Between 2005 and 2010, Austin school district saw the number of pregnant students in the district steadily increase. By the end of the 2009 school year, the district identified 400 students who were pregnant or who were already parents. (The district doesn't separate whether or not the student parents are male or female.)
In 2010, AISD partnered with Planned Parenthood and the non-profit Lifeworks to implement a program aimed at preventing teen pregnancy in middle and high schools.
The program was funded through a five-year, $2.9 million grant from the U.S. Department of Health and Human Services. The program, REAL Talk, targets students at middle and high schools in the district where teen pregnancy is high.
Tracy Lunoff, AISD’s health education coordinator, says the program expands on human sexuality courses already taught in district schools. This program tries to put student’s decisions regarding sexual health in perspective.
“Thinking about short term, long term goals, what those goals are and how they can reach this goals by making smart decisions about being sexually active," Lunoff explains. In other words: how could getting pregnant keep a student from achieving their ambitions?
Students who participate need parental consent and the course stresses abstinence, in keeping with state laws. Right now, 600 middle school and 500 high school students take the classes, which involve lessons, activities and computer programs.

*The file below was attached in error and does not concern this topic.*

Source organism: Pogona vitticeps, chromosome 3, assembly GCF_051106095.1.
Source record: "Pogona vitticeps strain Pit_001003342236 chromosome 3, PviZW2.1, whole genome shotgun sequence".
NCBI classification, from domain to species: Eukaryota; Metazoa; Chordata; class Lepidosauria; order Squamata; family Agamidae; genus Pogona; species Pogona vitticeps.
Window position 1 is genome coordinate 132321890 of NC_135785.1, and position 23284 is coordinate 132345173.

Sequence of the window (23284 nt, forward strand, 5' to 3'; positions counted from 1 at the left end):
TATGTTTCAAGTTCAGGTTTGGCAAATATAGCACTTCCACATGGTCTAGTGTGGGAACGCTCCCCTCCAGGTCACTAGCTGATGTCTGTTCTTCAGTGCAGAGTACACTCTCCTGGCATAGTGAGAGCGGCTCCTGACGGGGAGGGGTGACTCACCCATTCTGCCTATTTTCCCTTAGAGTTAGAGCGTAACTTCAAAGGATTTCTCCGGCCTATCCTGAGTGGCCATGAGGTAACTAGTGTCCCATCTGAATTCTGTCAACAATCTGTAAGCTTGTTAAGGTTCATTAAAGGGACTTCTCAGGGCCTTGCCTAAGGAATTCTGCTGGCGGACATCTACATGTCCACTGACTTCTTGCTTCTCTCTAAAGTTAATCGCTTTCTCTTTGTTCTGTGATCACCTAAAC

Since it was implemented the number of teen pregnancies among district students dropped by more than 21 percent overall. Among middle schoolers, the number of pregnancies dropped by 45 percent. But Gavin says it’s hard to tell whether or not REAL Talk is the reason for that.
“We’re having trends across country of significant reductions during the past two years of teen pregnancy rates. That is great that we’re staying in line with the trend and we certainly feel the REAL talk program contributes to that," she says.
Right now, it’s unclear what will happen when the grant ends in two years. The district is part of a national evaluation to measure success. Meanwhile, she says the district is looking at ways to incorporate lessons learned from the program throughout the district.
‘What are those strategies?" Lunoff asks. "What are the strategies that we can implement that do not require additional funding sources – that may be just a shift in behavior or how we educate students around human sexuality and sex education.”
Peg Gavin with Lifeworks says the key to success is expanding the number of students beyond the current 1,100 in the REAL Talk Program. “And that means there are thousands of students throughout Travis County who are not able to participate in these services," she says.
But Gavin says it can be a challenge in Texas, where state laws can scare school districts from providing more comprehensive sex education.
“There’s a fear of how parents might react and in some communities there’s concern about religious values that may be influencing what schools feel they can and can’t do," she says.
One way to reach more kids is to educate parents on how to talk with their kids about sex education. The grant also allows AISD to offer classes to parents who want to learn how talk to their kids openly about sexual health.
“From a very young age, kids are watching television and they’re seeing these very adult scenes and scenarios playing out on TV and in the movies and parents need to be able to have that comfort level to talk to their young child or talk to their adolescents about what they just saw," Lunoff says.